The Leary Circumplex offers three major benefits as a taxonomy. It offers a map of interpersonal traits within a geometric circle. It allows for comparison of different traits within the system. It provides a scale of healthy and unhealthy expressions of each trait.

Adjective Checklist, LearyEdit

=Timothy Leary's Interpersonal Behavior Circle Personal Inventory=

Directions: This sheet contains a list of descriptive words and phrases, which you will use to describe yourself. Read the items quickly and cheek those that are descriptive of yourself at the present time. Leave the answer space blank if an item does not apply to you. First impressions are generally best. If you feel much doubt whether an item applies, leave it blank.


Primary

1 __ Well thought of
2 __ Always giving advice
3 __ Often admired
4 __ Tries to be too successful

33 __ Makes a good impression
34 __ Acts important
35 __ Respected by others
36 __ Expects everyone to admire him

_____
P


5 __ Able to give orders
6 __ Bossy
7 __ Good Leader
8 __ Manages other

37 __ Forceful
38 __ Dominates
39 __ Likes responsibility
40 __ Dictatorial

_____
A


9 __ Self-respecting
10 __ Boastful
11 __ Self-Confident
12 __ Somewhat snobbish

41 __ Independent
42 __ Proud and self-satisfied
43 __ Self-reliant and assertive
44 __ Egotistical and conceited

_____
B


13 __ Able to take care of self 
14 __ Thinks only of himself 
15 __ Businesslike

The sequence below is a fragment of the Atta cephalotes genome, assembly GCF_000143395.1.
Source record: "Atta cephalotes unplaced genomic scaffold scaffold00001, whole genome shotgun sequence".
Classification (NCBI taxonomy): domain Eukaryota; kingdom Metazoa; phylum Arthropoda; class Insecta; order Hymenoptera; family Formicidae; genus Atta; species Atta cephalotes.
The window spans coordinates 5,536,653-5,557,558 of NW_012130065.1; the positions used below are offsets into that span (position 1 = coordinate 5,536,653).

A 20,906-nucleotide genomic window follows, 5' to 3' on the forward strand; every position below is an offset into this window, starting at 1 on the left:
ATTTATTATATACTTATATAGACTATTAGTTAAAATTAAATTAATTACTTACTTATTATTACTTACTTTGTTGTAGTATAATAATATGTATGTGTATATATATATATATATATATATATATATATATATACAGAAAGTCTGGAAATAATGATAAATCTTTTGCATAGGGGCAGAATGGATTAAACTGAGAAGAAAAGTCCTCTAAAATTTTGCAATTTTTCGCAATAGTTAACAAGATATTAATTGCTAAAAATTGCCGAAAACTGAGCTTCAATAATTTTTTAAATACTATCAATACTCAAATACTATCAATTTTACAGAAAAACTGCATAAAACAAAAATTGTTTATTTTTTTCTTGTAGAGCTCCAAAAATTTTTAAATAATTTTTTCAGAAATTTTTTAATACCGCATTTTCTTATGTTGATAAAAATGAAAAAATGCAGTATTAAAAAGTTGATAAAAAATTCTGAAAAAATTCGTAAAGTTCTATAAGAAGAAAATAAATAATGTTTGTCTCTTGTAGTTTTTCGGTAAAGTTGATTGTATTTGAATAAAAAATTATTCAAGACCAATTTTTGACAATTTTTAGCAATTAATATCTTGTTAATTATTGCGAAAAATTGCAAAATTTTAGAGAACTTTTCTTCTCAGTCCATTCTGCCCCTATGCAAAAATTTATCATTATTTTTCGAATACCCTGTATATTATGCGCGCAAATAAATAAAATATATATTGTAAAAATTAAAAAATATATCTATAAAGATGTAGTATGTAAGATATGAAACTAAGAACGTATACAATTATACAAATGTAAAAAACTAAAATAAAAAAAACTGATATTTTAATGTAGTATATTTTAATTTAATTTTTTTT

16 __ Selfish

45 __ Can be, indifferent to others
46 __ Shrewd and calculating
47 __ Likes to compete with others
48 __ Cold and unfeeling

_____
C


17 __ Can be strict if necessary
18 __ Impatient with others' mistakes
19 __ Hard boiled when necessary
20 __ Sarcastic

49 __ Firm but just
50 __ Self-seeking
51 __ Stern but just
52 __ Cruel and unkind

_____
D


21 __ Can be frank and honest
22 __ Outspoken
23 __ Irritable
24 __ Frequently angry

53 __ Critical of others
54 __ Often Unfriendly
55 __ Straight forward
56 __ Hard hearted

_____
E


25 __ Can complain if necessary
26 __ Bitter
27 __ Resents being bossed
28 __ Resentful

57 __ Often Gloomy
58 __ Complaining
59 __ Skeptical
60 __ Rebels against everything

_____
F


29 __ Able to doubt others
30 __ Jealous
31 __ Hard to impress
32 __ Stubborn

61 __ Frequently disappointed
62 __ Slow to forgive a wrong
63 __ Touchy and easily hurt
64 __ Distrusts everybody

_____
G


65 __ Able to criticize self
66 __ Self punishing
67 __ Easily embarrassed
68 __ Timid

97 __ Apologetic
98 __ Shy
99 __ Lacks self confidence
100 __ Always ashamed of self

_____
H


69 __ Can be obedient
70 __ Passive and unagressive
71 __ Easily led
72 __ Obeys too willingly

101 __ Usually gives in
102 __ Meek
103 __ Modest
104 __ Spineless

_____
I


73 __ Grateful
74 __ Dependent
75 __ Often helped by others
76 __ Hardly ever talks back

105 __ Admires and imitates others
106 __ Wants to be led
107 __ Very respectful to authority
108 __ Clinging vine

_____
J


77 __ Appreciative
78 __ Lets others make decisions
79 __ Accepts advice readily
80 __ Likes to be taken care of

109 __ Very anxious to be approved of
110 __ Trusting and eager to please
111 __ Easily fooled
112 __ Will believe anyone

_____
K


81 __ Cooperative
82 __ Too easily influenced by friends
83 __ Always pleasant and agreeable
84 __ Wants everyone's love

113 __ Eager to get along with others
114 __ Will confide in anyone
115 __ Wants everyone to like him
116 __ Agrees with everyone

_____
L


85 __ Friendly
86 __ Fond of everyone
87 __ Sociable and neighborly